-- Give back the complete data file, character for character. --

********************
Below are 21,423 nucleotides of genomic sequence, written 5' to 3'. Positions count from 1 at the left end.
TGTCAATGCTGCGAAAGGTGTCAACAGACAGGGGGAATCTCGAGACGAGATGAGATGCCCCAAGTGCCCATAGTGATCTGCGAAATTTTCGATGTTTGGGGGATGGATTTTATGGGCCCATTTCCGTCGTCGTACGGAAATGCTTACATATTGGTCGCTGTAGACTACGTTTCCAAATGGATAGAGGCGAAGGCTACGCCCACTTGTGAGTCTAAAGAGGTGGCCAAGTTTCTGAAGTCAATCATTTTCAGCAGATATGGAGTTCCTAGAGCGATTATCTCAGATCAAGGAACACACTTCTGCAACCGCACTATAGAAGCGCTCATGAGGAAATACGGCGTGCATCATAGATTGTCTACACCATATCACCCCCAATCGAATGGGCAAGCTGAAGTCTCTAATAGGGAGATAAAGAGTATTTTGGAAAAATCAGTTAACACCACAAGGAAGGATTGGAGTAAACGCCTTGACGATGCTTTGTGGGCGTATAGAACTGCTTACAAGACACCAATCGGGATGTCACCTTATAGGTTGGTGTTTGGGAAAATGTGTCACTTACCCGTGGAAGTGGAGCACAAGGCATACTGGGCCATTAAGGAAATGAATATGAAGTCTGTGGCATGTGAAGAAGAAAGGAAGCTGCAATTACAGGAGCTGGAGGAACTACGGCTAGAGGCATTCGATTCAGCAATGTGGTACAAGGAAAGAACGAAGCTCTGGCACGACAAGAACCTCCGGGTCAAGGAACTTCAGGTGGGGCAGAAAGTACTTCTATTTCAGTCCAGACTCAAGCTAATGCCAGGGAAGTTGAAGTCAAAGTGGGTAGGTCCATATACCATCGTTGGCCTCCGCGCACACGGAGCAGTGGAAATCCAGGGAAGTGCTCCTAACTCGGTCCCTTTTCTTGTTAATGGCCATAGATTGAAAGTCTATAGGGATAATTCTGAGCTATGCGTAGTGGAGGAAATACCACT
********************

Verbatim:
Below are 21,423 nucleotides of genomic sequence, written 5' to 3'. Positions count from 1 at the left end.
TGTCAATGCTGCGAAAGGTGTCAACAGACAGGGGGAATCTCGAGACGAGATGAGATGCCCCAAGTGCCCATAGTGATCTGCGAAATTTTCGATGTTTGGGGGATGGATTTTATGGGCCCATTTCCGTCGTCGTACGGAAATGCTTACATATTGGTCGCTGTAGACTACGTTTCCAAATGGATAGAGGCGAAGGCTACGCCCACTTGTGAGTCTAAAGAGGTGGCCAAGTTTCTGAAGTCAATCATTTTCAGCAGATATGGAGTTCCTAGAGCGATTATCTCAGATCAAGGAACACACTTCTGCAACCGCACTATAGAAGCGCTCATGAGGAAATACGGCGTGCATCATAGATTGTCTACACCATATCACCCCCAATCGAATGGGCAAGCTGAAGTCTCTAATAGGGAGATAAAGAGTATTTTGGAAAAATCAGTTAACACCACAAGGAAGGATTGGAGTAAACGCCTTGACGATGCTTTGTGGGCGTATAGAACTGCTTACAAGACACCAATCGGGATGTCACCTTATAGGTTGGTGTTTGGGAAAATGTGTCACTTACCCGTGGAAGTGGAGCACAAGGCATACTGGGCCATTAAGGAAATGAATATGAAGTCTGTGGCATGTGAAGAAGAAAGGAAGCTGCAATTACAGGAGCTGGAGGAACTACGGCTAGAGGCATTCGATTCAGCAATGTGGTACAAGGAAAGAACGAAGCTCTGGCACGACAAGAACCTCCGGGTCAAGGAACTTCAGGTGGGGCAGAAAGTACTTCTATTTCAGTCCAGACTCAAGCTAATGCCAGGGAAGTTGAAGTCAAAGTGGGTAGGTCCATATACCATCGTTGGCCTCCGCGCACACGGAGCAGTGGAAATCCAGGGAAGTGCTCCTAACTCGGTCCCTTTTCTTGTTAATGGCCATAGATTGAAAGTCTATAGGGATAATTCTGAGCTATGCGTAGTGGAGGAAATACCACT